Time-released capsule delivers 'growth factor' to improve coronary bypass surgery

October 31, 1999

DALLAS, Nov. 2 -- A type of therapy that helps new blood vessels grow could offer an alternative for heart patients who are not good candidates for bypass surgery. Not only that, but the therapy appears to be safe and free of side effects, according to a study in today's Circulation: Journal of the American Heart Association.

Bypass surgery -- where veins or arteries from another part of the body are grafted alongside the blocked vessel -- usually improves blood flow to the heart by bypassing the damaged portion of the artery. However, in some patients whose heart disease is widespread, or where the affected artery is very small, the bypass procedure is often unable to restore blood flow to the heart.

Researchers wanted to learn whether the growth factor therapy, designed to promote the growth of new blood vessels to replace the blocked ones, was safe for heart patients.

Researchers injected the basic fibroblast growth factor into heart patients who were undergoing bypass surgery and had areas of the heart where blood flow could not be completely re-established. The growth factor leads to a process called angiogenesis, which promotes the growth of new blood vessels in the heart.

Other techniques have been used to grow new blood vessels. However, this study was different because it used a protein, not a gene, was a double-blind, randomized controlled study and was done on bypass patients.

"Patients receiving the highest dose of the growth factor showed an improvement in blood supply and heart function, while the patients receiving much lower doses of the growth factor or those not receiving the treatment, had no increase in blood flow or heart function," says Michael Simons, M.D., associate professor of medicine at Harvard Medical School and director of the Angiogenesis Research Center, Beth Israel Deaconess Medical Center, Boston.

The growth factor was placed in time-released capsules coated with heparin, and then surgically placed in the fatty tissue near the blocked vessel during bypass surgery. The capsule allowed the growth factor to be released over a four to six week period.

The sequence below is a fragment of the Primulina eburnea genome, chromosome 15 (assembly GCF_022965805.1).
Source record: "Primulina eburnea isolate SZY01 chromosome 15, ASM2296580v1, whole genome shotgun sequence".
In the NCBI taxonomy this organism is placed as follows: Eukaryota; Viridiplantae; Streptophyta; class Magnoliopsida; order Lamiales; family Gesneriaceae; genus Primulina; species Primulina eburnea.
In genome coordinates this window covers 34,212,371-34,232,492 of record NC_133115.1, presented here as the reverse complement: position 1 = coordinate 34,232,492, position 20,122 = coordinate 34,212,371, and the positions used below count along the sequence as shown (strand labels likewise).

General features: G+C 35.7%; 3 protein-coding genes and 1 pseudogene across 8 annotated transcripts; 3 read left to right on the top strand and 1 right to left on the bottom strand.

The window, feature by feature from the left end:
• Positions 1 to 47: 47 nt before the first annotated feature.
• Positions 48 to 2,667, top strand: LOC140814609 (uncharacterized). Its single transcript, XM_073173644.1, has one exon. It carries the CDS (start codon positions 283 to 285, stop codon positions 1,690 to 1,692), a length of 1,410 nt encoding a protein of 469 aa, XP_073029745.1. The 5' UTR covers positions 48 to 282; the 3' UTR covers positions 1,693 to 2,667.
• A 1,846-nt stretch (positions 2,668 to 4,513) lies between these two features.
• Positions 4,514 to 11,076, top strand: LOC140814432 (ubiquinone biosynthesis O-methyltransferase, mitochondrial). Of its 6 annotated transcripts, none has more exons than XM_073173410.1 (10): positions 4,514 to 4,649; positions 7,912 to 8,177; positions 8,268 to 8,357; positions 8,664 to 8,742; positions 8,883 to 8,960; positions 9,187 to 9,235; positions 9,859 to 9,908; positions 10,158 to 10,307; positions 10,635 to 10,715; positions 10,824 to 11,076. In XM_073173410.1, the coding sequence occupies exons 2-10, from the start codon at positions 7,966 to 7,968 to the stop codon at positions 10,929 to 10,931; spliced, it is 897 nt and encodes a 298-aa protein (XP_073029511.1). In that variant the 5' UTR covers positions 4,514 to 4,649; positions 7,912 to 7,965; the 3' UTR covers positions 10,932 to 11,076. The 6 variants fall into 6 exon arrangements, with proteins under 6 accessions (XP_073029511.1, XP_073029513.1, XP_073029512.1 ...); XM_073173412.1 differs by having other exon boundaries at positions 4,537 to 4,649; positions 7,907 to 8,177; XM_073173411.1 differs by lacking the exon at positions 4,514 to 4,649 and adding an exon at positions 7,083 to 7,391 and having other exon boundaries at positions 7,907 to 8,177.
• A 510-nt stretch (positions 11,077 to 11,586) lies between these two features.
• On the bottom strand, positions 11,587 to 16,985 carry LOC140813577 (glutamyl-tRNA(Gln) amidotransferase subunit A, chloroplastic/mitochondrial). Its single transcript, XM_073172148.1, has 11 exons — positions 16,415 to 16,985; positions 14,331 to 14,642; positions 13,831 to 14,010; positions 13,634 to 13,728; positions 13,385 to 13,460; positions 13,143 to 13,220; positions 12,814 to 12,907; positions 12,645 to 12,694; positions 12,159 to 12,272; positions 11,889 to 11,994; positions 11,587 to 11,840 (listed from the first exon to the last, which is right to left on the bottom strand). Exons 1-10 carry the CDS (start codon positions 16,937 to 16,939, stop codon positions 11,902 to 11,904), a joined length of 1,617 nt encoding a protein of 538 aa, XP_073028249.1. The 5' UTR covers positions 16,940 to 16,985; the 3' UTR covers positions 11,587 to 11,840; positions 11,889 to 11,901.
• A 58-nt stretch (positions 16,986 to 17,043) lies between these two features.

The 24 patients in the study were unable to undergo a complete bypass procedure, and, therefore, a portion of their heart was left without adequate oxygen. Researchers inserted 10 capsules containing the growth factor along the artery that could not be grafted. The patients were divided into three groups: Eight patients received 100 micrograms of growth factor, eight received 10 micrograms of growth factor, and eight received a placebo or "dummy" pill containing no growth factor.

To determine the success of the growth factor therapy, researchers assessed the patient's level of chest pain (angina). Chest pain following bypass surgery is often an indication that blood flow to the heart has not been fully restored. All of the patients receiving the highest dose of growth factor were free of chest pain. One of the patients in the lower dose growth factor group experienced chest pain as did three of the eight patients in the control group.

Nuclear stress testing three months after the surgery showed a worsening in the blood flow of the control group. There was no significant change in blood flow in the 10 microgram group. However, those in the high dose growth factor group showed improvement in blood flow. Also, the area of the heart without adequate blood flow, which averaged around 19 percent prior to the growth factor therapy, decreased to about 9 percent.

In addition, magnetic resonance imaging (MRI) showed a reduction in the size of the area in the heart without proper blood flow from about 15.7 percent to 3.7 percent in patients treated with 100 micrograms of growth factor.

Researchers add that there was no evidence of any adverse side effects from the growth therapy treatment.

"While the number of patients is small, we clearly saw an effect with the 100 microgram treatment group," says Simons. "This study showed that the growth factor therapy could be done safely and is a viable strategy for treating heart disease."

Simons says a larger study of the growth factor therapy involving 120 patients is currently underway.

Co-authors are Roger J. Laharn, M.D.; Frank W. Selke, M.D.; Elazer R. Edelman, M.D., Ph.D.; Justin D. Pearlman, M.D., Ph.D.; Anthony Ware, M.D.; David L. Brown, M.D.; and Jeffrey P. Gold, M.D.

American Heart Association

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